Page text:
First CF Friend: My first hospital stay when I was 6, I was put on a ward bed, in between two older girls with CF. I would watch them swallow their tablets and their enzymes each morning, and they'd sit on my bed and talk with my and my Mum. I remember one of the girls was definitely called Lyndsey. And when one of the girls left the hospital, another CF girl came in and got her bed (and she knew the other girl too).
First time I *knew* I had CF: Probably the first time I went into hospital for my first ever 2 week course of IVs. During this two weeks I started a lot of new CF stuff - proper CPT (which hurt like hell and left me in tears), swallowing tablets for the first time (with fanta!), having IVs three times a day, and having nebulizer treatments.
First Nebulizer Treatment: Like I said, during my first hospital stay. I remember the stupid elephant tubing that would forever be falling out of the open window, and the big vibrating box that would make the corner of the TV have a weird colour. And I also remember having the old school tobra too.
First CF Outpatients Check up: Must have been when I was 6. In the beginning of the hospital file, there was a height/weight chart and mine only had information from when I was 6 onwards, no younger.
First Time CF Scared the Shit out of Me: When I was 14 and I found out the life expectancy, because before that, I didn't even know there was one. After finding out that people sometimes sadly pass away before getting anywhere near this number, I totally freaked.
First Hospitalization: When I was 6. I had a cough that wouldn't quit, and I couldn't get a word in edge ways because of it. I would literally be coughing every time I opened my mouth. This hospital stay started with a broncoscopy and I stayed on ward 7 for two weeks. And contracted pseduo from the CF girls who were on the beds next to me.
First Time I "Switched" CF Docs: When I went from paeds when I was 16 to the adult chest clinic.
First Time CF Felt *REALLY* Awkward: Um, I think it was probably when I came back to school after my first hospital stay. I was off for two weeks, and my class had each written a short 'get well soon' letter to me, and I read them in hospital. It was nice to see everyone again, but totally awkward having them know I was in hospital. Or, you could argue with the first time I saw my friends with a N tube stuck to my face, at youth club (I'd 'escaped' from the ward for the evening). Whilst my friends were OK with it, other kids weren't so accepting and took the piss mercilessly.
First Time I Went to an Adult Clinic: Early 2008. I was SO happy to be treated like an adult (and kinda floored in how much input I'd have in my treatment from now on)
First Time CF Really, REALLY Sucked: When I was put on pred for the first time. I was 11 and my face ballooned like you wouldn't believe, and I still can't stand any pictures of me like that. It took at least a year for my face to go back to somewhat normal, but thankfully, I retained a tiny bit of the chubby-face so I looked more normal rather than emaciated. But this was also because of the new G tube in my stomach, and coming back to school after 2 weeks in hospital again, was horrible, as I felt so left out. There's also the going deaf from CF thing too.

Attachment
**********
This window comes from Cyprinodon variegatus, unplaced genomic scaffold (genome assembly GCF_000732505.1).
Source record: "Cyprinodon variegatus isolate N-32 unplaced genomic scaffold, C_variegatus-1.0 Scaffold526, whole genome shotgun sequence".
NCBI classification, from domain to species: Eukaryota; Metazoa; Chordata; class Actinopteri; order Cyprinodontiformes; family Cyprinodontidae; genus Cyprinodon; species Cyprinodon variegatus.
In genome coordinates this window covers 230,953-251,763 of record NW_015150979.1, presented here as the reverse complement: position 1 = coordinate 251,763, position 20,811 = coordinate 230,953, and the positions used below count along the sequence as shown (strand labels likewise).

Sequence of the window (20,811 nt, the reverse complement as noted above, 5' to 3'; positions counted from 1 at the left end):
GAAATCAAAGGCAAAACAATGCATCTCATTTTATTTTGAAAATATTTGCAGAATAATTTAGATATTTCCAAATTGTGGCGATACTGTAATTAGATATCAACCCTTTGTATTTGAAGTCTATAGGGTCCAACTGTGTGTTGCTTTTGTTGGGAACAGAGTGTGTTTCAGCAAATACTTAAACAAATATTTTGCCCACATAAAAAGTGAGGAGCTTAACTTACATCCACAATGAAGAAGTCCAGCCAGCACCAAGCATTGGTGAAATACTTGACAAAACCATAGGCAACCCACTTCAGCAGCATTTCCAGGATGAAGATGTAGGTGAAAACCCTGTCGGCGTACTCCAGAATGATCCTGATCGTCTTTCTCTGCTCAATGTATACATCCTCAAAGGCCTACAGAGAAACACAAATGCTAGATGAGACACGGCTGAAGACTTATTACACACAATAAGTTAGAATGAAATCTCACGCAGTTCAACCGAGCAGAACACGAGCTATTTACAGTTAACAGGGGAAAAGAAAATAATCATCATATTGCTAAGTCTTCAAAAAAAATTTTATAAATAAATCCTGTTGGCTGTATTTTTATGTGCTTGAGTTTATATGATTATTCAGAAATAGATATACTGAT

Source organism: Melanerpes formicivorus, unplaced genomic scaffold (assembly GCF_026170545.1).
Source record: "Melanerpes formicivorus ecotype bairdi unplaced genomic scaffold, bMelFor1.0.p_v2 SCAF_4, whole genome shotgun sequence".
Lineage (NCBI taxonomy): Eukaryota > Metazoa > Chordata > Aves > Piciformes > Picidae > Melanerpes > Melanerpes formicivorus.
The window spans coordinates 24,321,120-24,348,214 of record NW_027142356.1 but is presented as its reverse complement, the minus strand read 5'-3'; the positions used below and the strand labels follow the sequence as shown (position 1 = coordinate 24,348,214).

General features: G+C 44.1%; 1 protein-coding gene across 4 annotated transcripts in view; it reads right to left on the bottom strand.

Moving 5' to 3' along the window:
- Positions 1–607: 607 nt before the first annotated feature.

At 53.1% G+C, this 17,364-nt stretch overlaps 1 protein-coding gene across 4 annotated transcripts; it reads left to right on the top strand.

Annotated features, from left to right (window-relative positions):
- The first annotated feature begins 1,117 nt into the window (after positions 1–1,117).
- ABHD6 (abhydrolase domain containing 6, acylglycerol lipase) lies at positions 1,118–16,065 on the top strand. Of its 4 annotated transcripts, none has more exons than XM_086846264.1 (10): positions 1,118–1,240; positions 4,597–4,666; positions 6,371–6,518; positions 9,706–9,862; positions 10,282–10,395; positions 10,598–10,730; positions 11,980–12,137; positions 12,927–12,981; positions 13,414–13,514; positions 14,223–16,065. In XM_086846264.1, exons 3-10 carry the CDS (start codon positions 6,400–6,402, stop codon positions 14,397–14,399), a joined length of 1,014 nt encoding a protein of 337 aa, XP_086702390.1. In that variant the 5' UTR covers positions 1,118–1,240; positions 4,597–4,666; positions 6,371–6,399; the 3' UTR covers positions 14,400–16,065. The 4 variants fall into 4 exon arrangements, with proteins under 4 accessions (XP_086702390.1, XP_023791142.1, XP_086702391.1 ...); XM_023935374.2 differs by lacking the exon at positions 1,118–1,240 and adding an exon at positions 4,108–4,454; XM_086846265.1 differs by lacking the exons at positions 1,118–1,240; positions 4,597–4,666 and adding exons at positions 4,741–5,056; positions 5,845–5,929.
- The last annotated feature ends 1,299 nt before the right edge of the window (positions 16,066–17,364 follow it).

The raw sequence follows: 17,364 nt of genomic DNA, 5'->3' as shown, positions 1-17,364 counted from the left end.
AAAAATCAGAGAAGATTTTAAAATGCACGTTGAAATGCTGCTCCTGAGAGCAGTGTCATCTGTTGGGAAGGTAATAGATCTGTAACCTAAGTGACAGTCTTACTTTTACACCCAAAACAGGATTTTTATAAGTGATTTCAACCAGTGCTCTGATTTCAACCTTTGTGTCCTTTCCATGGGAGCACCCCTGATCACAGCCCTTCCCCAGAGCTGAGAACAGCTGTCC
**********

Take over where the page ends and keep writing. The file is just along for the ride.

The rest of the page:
First Time CF Made Me Feel On Top of the World: One thing that I definitely remember is the first time I went for a run, the other month. I was bounding with energy after that 10 minute run, something I totally hadn't expected (I suppose that's why it took me so long to get started). Other times, like when you finish IVs and feel 110% full of energy, when my PFTs went up to 80%, not long after bombing down to 55%, connecting with other CFers and knowing that people really understand you, going on my Make a Wish trip (literally on top of the world in the London Eye!), and simple things like gaining weight, on my own, enough to get that effing g-tube out of my stomach.
First home IVs: When I was 7, my second dose of real IVs. My Mum is a nurse, so she picked up how to do everything-CF fairly quickly.
First PICC line: Probably along with my first real hospital admission when I was 6. Before this, I had the odd cannula here and there where I would get one dose of antibiotics and then they'd be done. I've got a few memories of me screaming my head off while some nurses and a Dr advance with a needle, and then getting my first Cabbage Patch Kid because 'I was so brave' (I bloody was - the Dr had purposely missed where the 'magic cream' had been and my Mum said she heard a nurse telling him off for that later on).
Ah well, hope you enjoyed that. If there's anything else you want to know, just ask and I'll add it on.